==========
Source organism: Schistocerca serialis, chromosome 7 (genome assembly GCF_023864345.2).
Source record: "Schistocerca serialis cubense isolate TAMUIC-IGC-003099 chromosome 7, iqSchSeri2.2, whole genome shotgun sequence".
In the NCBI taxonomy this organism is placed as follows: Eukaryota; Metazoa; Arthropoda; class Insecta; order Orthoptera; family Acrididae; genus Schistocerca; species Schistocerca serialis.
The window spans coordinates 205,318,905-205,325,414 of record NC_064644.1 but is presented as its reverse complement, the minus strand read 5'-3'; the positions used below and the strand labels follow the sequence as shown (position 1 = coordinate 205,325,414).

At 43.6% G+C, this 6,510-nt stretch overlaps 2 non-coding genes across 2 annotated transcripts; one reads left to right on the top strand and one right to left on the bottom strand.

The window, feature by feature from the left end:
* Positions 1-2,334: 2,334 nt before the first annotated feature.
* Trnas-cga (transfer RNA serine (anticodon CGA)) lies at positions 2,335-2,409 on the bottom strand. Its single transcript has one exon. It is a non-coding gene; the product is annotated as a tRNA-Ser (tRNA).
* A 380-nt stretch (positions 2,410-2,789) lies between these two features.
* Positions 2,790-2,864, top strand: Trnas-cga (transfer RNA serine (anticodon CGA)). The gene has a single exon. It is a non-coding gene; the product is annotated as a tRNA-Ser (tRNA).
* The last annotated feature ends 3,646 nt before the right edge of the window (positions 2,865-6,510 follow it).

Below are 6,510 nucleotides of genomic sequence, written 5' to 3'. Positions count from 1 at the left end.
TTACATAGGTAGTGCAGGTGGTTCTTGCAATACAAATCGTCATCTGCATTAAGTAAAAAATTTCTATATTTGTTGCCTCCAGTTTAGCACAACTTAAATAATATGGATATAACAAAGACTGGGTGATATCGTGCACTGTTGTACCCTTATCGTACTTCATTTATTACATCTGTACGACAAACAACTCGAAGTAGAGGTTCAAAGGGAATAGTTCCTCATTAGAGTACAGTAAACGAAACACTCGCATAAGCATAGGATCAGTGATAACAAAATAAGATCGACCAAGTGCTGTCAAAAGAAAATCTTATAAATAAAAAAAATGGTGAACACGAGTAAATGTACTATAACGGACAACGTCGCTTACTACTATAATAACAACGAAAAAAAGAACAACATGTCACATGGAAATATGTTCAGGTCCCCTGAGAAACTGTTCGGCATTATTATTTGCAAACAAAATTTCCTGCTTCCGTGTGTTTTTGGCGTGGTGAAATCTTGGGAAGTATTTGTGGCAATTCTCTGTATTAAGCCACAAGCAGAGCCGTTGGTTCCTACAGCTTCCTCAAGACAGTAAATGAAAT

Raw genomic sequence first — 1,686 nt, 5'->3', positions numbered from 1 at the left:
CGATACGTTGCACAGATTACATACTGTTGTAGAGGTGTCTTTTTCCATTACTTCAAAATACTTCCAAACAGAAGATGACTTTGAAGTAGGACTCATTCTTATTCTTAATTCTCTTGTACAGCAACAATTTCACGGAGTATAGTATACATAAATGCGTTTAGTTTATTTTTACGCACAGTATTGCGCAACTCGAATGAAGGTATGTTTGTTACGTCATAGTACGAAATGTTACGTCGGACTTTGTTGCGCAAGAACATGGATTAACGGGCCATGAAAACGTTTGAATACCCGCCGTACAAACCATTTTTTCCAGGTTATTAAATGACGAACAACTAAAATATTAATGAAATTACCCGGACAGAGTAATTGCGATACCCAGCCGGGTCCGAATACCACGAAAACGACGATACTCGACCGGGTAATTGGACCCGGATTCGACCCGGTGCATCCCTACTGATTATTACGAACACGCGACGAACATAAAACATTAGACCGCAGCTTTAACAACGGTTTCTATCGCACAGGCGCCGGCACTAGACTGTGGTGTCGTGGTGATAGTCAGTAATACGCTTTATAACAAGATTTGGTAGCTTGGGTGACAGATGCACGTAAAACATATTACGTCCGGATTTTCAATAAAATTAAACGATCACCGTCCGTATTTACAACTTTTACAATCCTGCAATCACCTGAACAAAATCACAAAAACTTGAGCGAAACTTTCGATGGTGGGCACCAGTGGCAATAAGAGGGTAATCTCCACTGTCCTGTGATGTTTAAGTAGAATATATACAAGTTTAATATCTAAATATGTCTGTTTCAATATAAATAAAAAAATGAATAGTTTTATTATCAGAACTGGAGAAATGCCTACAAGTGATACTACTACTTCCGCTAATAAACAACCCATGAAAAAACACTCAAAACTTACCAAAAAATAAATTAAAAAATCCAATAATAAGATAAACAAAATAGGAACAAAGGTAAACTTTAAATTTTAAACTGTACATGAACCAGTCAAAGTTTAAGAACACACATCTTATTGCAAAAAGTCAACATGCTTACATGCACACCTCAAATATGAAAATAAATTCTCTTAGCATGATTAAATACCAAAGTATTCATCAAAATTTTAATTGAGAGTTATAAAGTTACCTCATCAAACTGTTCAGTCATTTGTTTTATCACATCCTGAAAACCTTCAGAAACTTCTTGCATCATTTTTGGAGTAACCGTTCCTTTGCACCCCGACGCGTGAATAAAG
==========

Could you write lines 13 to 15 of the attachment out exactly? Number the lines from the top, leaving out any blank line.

TTACATAGGTAGTGCAGGTGGTTCTTGCAATACAAATCGTCATCTGCATTAAGTAAAAAATTTCTATATTTGTTGCCTCCAGTTTAGCACAACTTAAATAATATGGATATAACAAAGACTGGGTGATATCGTGCACTGTTGTACCCTTATCGTACTTCATTTATTACATCTGTACGACAAACAACTCGAAGTAGAGGTTCAAAGGGAATAGTTCCTCATTAGAGTACAGTAAACGAAACACTCGCATAAGCATAGGATCAGTGATAACAAAATAAGATCGACCAAGTGCTGTCAAAAGAAAATCTTATAAATAAAAAAAATGGTGAACACGAGTAAATGTACTATAACGGACAACGTCGCTTACTACTATAATAACAACGAAAAAAAGAACAACATGTCACATGGAAATATGTTCAGGTCCCCTGAGAAACTGTTCGGCATTATTATTTGCAAACAAAATTTCCTGCTTCCGTGTGTTTTTGGCGTGGTGAAATCTTGGGAAGTATTTGTGGCAATTCTCTGTATTAAGCCACAAGCAGAGCCGTTGGTTCCTACAGCTTCCTCAAGACAGTAAATGAAAT

Raw genomic sequence first — 1,686 nt, 5'->3', positions numbered from 1 at the left:
CGATACGTTGCACAGATTACATACTGTTGTAGAGGTGTCTTTTTCCATTACTTCAAAATACTTCCAAACAGAAGATGACTTTGAAGTAGGACTCATTCTTATTCTTAATTCTCTTGTACAGCAACAATTTCACGGAGTATAGTATACATAAATGCGTTTAGTTTATTTTTACGCACAGTATTGCGCAACTCGAATGAAGGTATGTTTGTTACGTCATAGTACGAAATGTTACGTCGGACTTTGTTGCGCAAGAACATGGATTAACGGGCCATGAAAACGTTTGAATACCCGCCGTACAAACCATTTTTTCCAGGTTATTAAATGACGAACAACTAAAATATTAATGAAATTACCCGGACAGAGTAATTGCGATACCCAGCCGGGTCCGAATACCACGAAAACGACGATACTCGACCGGGTAATTGGACCCGGATTCGACCCGGTGCATCCCTACTGATTATTACGAACACGCGACGAACATAAAACATTAGACCGCAGCTTTAACAACGGTTTCTATCGCACAGGCGCCGGCACTAGACTGTGGTGTCGTGGTGATAGTCAGTAATACGCTTTATAACAAGATTTGGTAGCTTGGGTGACAGATGCACGTAAAACATATTACGTCCGGATTTTCAATAAAATTAAACGATCACCGTCCGTATTTACAACTTTTACAATCCTGCAATCACCTGAACAAAATCACAAAAACTTGAGCGAAACTTTCGATGGTGGGCACCAGTGGCAATAAGAGGGTAATCTCCACTGTCCTGTGATGTTTAAGTAGAATATATACAAGTTTAATATCTAAATATGTCTGTTTCAATATAAATAAAAAAATGAATAGTTTTATTATCAGAACTGGAGAAATGCCTACAAGTGATACTACTACTTCCGCTAATAAACAACCCATGAAAAAACACTCAAAACTTACCAAAAAATAAATTAAAAAATCCAATAATAAGATAAACAAAATAGGAACAAAGGTAAACTTTAAATTTTAAACTGTACATGAACCAGTCAAAGTTTAAGAACACACATCTTATTGCAAAAAGTCAACATGCTTACATGCACACCTCAAATATGAAAATAAATTCTCTTAGCATGATTAAATACCAAAGTATTCATCAAAATTTTAATTGAGAGTTATAAAGTTACCTCATCAAACTGTTCAGTCATTTGTTTTATCACATCCTGAAAACCTTCAGAAACTTCTTGCATCATTTTTGGAGTAACCGTTCCTTTGCACCCCGACGCGTGAATAAAG